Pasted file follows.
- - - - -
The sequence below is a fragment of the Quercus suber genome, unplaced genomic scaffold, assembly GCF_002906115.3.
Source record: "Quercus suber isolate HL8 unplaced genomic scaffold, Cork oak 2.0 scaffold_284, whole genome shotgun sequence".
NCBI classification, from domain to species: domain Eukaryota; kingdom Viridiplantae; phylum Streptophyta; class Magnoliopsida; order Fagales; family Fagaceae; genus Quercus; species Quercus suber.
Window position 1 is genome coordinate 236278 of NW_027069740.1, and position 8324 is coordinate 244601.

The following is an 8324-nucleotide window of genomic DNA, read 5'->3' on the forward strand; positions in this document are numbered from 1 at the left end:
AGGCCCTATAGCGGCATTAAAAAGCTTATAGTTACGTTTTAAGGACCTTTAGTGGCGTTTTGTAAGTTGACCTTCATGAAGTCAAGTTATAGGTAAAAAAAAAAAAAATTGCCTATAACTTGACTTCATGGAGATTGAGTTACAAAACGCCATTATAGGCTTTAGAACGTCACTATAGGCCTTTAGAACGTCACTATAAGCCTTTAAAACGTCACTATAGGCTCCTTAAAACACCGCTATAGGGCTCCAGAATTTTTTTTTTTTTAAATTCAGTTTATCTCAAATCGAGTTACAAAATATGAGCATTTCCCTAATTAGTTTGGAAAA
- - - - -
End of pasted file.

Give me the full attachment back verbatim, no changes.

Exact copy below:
The sequence below is a fragment of the Quercus suber genome, unplaced genomic scaffold, assembly GCF_002906115.3.
Source record: "Quercus suber isolate HL8 unplaced genomic scaffold, Cork oak 2.0 scaffold_284, whole genome shotgun sequence".
NCBI classification, from domain to species: domain Eukaryota; kingdom Viridiplantae; phylum Streptophyta; class Magnoliopsida; order Fagales; family Fagaceae; genus Quercus; species Quercus suber.
Window position 1 is genome coordinate 236278 of NW_027069740.1, and position 8324 is coordinate 244601.

The following is an 8324-nucleotide window of genomic DNA, read 5'->3' on the forward strand; positions in this document are numbered from 1 at the left end:
AGGCCCTATAGCGGCATTAAAAAGCTTATAGTTACGTTTTAAGGACCTTTAGTGGCGTTTTGTAAGTTGACCTTCATGAAGTCAAGTTATAGGTAAAAAAAAAAAAAATTGCCTATAACTTGACTTCATGGAGATTGAGTTACAAAACGCCATTATAGGCTTTAGAACGTCACTATAGGCCTTTAGAACGTCACTATAAGCCTTTAAAACGTCACTATAGGCTCCTTAAAACACCGCTATAGGGCTCCAGAATTTTTTTTTTTTTAAATTCAGTTTATCTCAAATCGAGTTACAAAATATGAGCATTTCCCTAATTAGTTTGGAAAA